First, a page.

Now that the cfd map is running, we can begin to think about collaborating. First of all maximise the IsosurfaceLat module. On its user interface is a dial, called Threshold, that controls the value of the isosurface that will be extracted. This widget value is passed within an IRIS Explorer map as a cxParameter datatype. To share its value between sessions we use an MShareParam module. Look in the Collaboration folder of the Librarian for the MShareParam module and launch it into the Map Editor. When its control panel appears, press the Initiate button to connect it to the COVISA Server (see Figure 4-3). Your collaborators' IRIS Explorer sessions will automatically start corresponding MShareParam modules which will connect themselves to the COVISA Server. There is no need for them to launch an MShareParam module or press any buttons on modules launched on their behalf.

Wiring MShareParam into the cfd Map

Figure 4-4 Wiring MShareParam into the cfd Map


Wire the output from IsosurfaceLat labelled Threshold to the input of MShareParam labelled In_Param1 (see Figure 4-4). Ask your collaborators to wire the output from their MShareParam modules labelled Out_Param1 to the input of their IsosurfaceLat modules labelled Threshold. If you now alter your dial, labelled Threshold, this value will be passed to the Threshold dial of your collaborators' IsosurfaceLat modules. You are now able to control the isosurface being calculated in all of the connected sessions.

IsosurfaceLat Wired for Multiple Control

Figure 4-5 IsosurfaceLat Wired for Multiple Control


If your collaborators now wire the Threshold output from their IsosurfaceLat modules to the In_Param1 input of their MShareParam modules, and you wire the Out_Param1 output of your MShareParam module to the Threshold input port of your IsosurfaceLat module, then the Threshold value will be under dual (multiple) control (see Figure 4-5). Ask one of your collaborators to alter their dial value and see your dial, and hence isosurface, change in response.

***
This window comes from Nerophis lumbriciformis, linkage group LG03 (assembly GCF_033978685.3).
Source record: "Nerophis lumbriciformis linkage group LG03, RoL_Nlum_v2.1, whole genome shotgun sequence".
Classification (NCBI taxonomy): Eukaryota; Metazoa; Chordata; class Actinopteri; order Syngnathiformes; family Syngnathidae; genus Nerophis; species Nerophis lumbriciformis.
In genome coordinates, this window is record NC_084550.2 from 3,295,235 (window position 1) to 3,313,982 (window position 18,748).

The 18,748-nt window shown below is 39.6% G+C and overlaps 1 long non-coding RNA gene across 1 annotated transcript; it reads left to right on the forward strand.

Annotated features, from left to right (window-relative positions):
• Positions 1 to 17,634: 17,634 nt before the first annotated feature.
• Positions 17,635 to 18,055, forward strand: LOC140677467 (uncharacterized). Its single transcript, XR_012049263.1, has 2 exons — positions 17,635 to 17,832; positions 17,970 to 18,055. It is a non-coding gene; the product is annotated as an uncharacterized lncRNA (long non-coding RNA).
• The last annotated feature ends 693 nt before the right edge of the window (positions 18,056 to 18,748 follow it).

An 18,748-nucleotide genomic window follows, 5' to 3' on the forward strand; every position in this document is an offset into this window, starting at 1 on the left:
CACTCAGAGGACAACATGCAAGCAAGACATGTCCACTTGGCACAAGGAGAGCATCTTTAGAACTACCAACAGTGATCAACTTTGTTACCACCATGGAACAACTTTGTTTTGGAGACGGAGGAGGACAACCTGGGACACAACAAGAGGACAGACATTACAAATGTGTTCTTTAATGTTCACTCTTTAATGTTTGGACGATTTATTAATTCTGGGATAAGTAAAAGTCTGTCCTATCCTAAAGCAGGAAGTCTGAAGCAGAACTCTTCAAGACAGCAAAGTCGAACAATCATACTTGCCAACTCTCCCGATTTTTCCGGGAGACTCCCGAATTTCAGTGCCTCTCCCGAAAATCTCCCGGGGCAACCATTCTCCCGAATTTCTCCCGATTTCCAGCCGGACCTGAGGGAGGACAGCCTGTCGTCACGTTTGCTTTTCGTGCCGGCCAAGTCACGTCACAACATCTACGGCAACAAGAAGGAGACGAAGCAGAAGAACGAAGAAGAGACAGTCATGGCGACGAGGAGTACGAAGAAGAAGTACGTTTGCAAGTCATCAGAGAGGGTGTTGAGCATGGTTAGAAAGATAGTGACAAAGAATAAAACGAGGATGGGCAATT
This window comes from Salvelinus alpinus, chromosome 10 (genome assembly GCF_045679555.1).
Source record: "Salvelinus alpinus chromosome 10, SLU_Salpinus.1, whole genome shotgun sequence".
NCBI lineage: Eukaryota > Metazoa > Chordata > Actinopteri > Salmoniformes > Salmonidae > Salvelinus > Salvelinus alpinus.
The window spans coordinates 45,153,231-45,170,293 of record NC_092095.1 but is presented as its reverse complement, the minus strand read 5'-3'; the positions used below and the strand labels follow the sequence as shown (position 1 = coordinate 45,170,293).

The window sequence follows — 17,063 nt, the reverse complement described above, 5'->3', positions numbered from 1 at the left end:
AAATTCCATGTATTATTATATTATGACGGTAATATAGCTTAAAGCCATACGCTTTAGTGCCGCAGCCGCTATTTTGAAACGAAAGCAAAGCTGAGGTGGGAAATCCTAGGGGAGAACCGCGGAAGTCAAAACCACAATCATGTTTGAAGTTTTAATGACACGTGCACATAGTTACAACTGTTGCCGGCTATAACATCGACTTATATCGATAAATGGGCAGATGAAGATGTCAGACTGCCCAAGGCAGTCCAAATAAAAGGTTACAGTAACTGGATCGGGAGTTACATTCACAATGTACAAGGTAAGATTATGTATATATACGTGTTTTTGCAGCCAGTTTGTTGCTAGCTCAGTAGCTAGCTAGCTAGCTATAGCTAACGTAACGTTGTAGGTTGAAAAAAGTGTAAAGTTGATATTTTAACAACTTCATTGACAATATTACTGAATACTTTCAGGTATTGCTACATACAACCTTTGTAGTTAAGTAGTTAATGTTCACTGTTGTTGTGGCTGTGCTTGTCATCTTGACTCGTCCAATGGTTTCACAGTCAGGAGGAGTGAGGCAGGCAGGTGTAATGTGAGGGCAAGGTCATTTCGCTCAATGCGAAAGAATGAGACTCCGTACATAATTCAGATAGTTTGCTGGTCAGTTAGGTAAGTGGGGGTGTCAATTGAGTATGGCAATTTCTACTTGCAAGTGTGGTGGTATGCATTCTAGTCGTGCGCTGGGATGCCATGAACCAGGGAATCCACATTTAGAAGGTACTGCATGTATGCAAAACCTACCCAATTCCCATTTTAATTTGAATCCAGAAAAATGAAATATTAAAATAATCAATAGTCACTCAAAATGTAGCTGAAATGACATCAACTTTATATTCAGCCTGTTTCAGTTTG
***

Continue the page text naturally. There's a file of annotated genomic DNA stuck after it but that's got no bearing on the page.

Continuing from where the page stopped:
Any of the other widgets on the IsosurfaceLat module may be similarly shared using this process. Care should be taken that the widgets of all the IsosurfaceLat modules are connected to corresponding MShareParam port numbers. E.g. the widget Smooth? uses input and output ports 2, Flip Normal? uses input and output ports 3, etc., etc.

If you wish to share the widgets of other modules, then launch further MShareParam modules and wire the widget ports up appropriately.

4.4 Step 4 – Sharing Other Datatypes

Now we know how to share the control of module parameters, we can look at sharing other datatypes. Continuing with the cfd map, we shall now look at how to share a colormap, and more generally how to share a cxLattice datatype.

MShareLat Used to Share a Colormap

Figure 4-6 MShareLat Used to Share a Colormap


To share the colormap generated by the GenerateColormap module we first note that a colormap in IRIS Explorer is passed around as the datatype cxLattice. Find the module MShareLat in the Collaboration folder of of the Librarian and launch it into the Map Editor.

As before, press the Initiate button to connect it to the collaborative session, and your collaborators will automatically receive a corresponding MShareLat module. Now all collaborators should unwire the output from GenerateColormap to the other modules in the map and wire it into the In_Lat input port of MShareLat.